Georgia’s separatist region South Ossetia rejects referendum on joining Russia

Georgia's separatist region has rejected a referendum on joining Russia

Earlier, on May 13, Gaglov’s predecessor signed a decree calling for a referendum on joining Russia.

Tbilisi, Georgia:

The leader of Georgia’s breakaway region of South Ossetia on Monday canceled plans to hold a referendum on joining Russia, which his predecessor had set for July 17.

South Ossetia was at the center of the Russian-Georgian war in 2008 after which the Kremlin recognized the region as an independent state and established military bases there.

In a decree issued Monday, Alan Gaglov, president of the Moscow-controlled enclave, called for “uncertainty about the legal implications of the referendum issue.”

The decree “emphasizes the unacceptability of the unilateral decision of the referendum on issues affecting the legitimate rights and interests of the Russian Federation”.

Gagloyev ordered “without delay, to consult with the Russian side on all matters relating to the further unification of South Ossetia and the Russian Federation”.

On May 13, Gaglov’s predecessor, Anatoly Bibilov, signed a decree calling for a referendum on the region, citing “historic aspirations” to join Russia, his office said at the time.

Bibilov lost his bid for re-election earlier this month. Russia hopes that Gaglov will maintain the “continuity” of relations with Moscow.

Tbilisi has previously condemned South Ossetia’s plan to hold a referendum on joining Russia as “unacceptable”.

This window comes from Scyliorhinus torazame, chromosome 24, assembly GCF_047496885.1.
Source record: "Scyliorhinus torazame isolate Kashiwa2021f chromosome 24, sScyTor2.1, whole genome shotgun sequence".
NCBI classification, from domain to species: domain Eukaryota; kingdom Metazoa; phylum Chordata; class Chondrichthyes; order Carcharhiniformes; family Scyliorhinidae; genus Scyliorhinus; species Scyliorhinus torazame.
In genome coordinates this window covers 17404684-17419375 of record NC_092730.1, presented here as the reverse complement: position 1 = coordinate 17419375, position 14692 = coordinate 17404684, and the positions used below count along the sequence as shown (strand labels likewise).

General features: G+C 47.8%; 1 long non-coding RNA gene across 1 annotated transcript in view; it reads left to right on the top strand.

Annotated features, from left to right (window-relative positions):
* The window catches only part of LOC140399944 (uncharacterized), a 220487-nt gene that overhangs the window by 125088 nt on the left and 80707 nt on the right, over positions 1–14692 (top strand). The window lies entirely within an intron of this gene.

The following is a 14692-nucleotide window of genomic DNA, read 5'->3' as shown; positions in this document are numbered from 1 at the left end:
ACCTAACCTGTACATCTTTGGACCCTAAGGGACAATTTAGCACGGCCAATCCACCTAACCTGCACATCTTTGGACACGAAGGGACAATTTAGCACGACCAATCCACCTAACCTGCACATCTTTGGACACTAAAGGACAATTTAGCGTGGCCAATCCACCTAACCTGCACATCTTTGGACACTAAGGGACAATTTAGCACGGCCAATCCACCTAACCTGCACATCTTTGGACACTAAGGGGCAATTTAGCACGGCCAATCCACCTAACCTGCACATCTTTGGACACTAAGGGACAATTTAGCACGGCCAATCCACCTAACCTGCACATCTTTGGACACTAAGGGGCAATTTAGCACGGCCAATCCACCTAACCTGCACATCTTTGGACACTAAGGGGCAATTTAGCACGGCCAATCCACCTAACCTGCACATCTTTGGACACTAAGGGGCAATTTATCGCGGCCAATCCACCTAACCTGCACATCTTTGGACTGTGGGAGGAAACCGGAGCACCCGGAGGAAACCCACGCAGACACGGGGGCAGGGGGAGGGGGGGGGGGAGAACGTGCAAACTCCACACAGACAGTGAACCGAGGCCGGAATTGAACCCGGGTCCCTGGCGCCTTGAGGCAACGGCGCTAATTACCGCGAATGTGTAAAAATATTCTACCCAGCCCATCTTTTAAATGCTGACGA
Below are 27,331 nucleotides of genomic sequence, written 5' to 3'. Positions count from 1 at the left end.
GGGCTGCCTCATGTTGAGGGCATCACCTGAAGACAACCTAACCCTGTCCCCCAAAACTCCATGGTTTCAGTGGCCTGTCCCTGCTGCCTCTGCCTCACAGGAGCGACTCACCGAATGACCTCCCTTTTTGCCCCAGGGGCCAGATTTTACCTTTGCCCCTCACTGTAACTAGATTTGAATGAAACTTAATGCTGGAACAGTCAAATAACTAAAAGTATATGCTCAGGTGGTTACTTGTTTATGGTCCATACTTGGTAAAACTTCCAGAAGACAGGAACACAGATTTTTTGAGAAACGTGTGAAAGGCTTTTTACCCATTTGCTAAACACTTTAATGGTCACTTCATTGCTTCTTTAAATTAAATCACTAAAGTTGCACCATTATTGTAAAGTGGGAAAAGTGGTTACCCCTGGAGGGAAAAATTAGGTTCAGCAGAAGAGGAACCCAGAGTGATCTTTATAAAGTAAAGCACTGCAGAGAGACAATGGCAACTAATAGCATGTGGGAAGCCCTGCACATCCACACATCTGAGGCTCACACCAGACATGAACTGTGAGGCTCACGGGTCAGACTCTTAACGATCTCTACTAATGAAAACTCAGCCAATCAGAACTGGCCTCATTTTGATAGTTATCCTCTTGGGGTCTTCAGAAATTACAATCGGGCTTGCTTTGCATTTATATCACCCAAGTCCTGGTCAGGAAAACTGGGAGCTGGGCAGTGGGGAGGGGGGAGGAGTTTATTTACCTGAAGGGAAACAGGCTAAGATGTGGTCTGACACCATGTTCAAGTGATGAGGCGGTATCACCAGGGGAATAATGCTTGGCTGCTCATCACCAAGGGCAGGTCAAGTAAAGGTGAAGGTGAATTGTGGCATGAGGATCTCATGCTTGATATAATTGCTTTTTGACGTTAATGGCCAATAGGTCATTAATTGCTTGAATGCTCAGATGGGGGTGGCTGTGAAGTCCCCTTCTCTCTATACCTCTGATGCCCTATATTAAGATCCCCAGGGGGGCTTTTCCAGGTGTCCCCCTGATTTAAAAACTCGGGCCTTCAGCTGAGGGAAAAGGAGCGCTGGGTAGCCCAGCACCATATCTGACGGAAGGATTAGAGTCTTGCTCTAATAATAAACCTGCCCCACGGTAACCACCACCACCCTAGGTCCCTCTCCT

– War Crimes –

Monday’s announcement comes on the 96th day of Russia’s aggression in Ukraine, where Moscow-backed separatists have expressed interest in joining Russia in the Donetsk and Lugansk regions.

The full-scale war against Ukraine has spread solidarity in Georgia.

In August 2008, Russian forces launched a full-scale offensive in Georgia, which was battling pro-Russian militias in South Ossetia, after they shelled Georgian villages.

Five days later, an EU-brokered ceasefire ended the war, but more than 700 people were killed and thousands of ethnic Georgians were displaced.

After the war, the Kremlin recognized the independence of South Ossetia and another separatist region, Abkhazia, which has since been under Russian military control.

The conflict marks the end of tensions with the Kremlin over the bid of hardline Western Tbilisi to join the European Union and NATO.

In March, Karim Khan, prosecutor at the Hague-based International Criminal Court, applied for arrest warrants for three current and former South Ossetian officials for war crimes against ethnic Georgians.

Alleged crimes include torture, inhumane treatment, illegal detention, violation of personal dignity, hostage-taking and illegal transfer of people.

Last year, the European Court of Human Rights ruled that Russia was responsible for post-war human rights abuses.

(Except for the title, this story was not edited by NDTV staff and was published from a syndicated feed.)

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